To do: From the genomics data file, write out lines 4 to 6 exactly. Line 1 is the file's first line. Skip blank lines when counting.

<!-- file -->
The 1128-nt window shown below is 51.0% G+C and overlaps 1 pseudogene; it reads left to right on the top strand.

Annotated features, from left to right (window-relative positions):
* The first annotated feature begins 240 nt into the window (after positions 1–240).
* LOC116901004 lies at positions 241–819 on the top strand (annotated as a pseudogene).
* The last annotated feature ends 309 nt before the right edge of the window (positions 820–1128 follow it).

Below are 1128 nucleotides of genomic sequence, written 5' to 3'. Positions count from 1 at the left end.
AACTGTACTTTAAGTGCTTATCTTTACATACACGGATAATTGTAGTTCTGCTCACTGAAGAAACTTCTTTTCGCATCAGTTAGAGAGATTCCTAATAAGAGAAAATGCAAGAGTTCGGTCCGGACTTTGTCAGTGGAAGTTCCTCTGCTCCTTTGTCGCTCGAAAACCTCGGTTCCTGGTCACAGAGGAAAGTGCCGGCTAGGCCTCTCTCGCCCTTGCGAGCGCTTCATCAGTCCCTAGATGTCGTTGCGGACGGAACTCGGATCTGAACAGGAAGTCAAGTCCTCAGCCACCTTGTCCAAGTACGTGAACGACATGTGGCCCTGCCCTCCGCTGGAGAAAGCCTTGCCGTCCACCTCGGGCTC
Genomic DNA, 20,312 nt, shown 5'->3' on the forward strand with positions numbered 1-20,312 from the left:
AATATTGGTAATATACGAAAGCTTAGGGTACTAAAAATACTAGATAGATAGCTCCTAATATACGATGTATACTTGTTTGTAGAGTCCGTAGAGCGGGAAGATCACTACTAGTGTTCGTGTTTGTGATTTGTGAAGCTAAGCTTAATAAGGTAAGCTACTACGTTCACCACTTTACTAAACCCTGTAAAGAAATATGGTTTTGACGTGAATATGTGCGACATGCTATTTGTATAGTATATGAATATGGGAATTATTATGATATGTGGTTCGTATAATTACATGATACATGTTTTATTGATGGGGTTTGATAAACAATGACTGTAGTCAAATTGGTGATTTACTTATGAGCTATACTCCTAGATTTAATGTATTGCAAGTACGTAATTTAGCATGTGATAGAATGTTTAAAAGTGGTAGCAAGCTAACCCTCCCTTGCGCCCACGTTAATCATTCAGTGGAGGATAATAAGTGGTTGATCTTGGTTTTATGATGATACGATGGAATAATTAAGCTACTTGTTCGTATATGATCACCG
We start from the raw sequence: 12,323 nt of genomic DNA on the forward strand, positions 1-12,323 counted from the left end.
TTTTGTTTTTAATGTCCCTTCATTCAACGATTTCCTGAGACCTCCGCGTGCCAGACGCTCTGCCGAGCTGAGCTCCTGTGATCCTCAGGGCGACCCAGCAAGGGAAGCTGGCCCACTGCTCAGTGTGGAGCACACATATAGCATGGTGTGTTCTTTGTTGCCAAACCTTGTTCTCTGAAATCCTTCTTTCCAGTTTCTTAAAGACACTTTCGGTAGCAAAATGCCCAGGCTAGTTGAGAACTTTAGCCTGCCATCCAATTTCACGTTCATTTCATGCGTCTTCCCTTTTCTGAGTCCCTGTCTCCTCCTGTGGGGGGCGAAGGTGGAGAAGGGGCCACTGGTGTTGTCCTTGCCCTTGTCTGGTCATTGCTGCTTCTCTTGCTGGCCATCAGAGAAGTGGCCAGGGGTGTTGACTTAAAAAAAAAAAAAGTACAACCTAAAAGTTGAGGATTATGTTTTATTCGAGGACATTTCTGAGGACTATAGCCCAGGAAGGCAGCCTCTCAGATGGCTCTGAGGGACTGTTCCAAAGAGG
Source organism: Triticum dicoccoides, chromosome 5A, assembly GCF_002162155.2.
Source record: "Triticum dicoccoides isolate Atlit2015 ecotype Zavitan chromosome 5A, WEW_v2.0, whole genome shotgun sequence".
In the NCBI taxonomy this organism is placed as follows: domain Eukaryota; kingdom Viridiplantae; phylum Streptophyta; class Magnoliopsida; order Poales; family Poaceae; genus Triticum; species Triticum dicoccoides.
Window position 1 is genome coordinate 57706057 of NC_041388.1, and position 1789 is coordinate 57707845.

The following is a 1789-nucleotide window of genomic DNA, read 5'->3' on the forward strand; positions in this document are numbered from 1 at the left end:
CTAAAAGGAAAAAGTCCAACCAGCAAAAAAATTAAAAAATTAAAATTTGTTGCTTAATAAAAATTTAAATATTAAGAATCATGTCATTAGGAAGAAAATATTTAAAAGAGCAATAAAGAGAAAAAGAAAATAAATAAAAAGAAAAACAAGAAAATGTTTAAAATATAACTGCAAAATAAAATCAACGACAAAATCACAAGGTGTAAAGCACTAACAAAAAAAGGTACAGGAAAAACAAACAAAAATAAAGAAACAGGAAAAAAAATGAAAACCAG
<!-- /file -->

* LOC116901004 lies at positions 241–819 on the top strand (annotated as a pseudogene).
* The last annotated feature ends 309 nt before the right edge of the window (positions 820–1128 follow it).

Below are 1128 nucleotides of genomic sequence, written 5' to 3'. Positions count from 1 at the left end.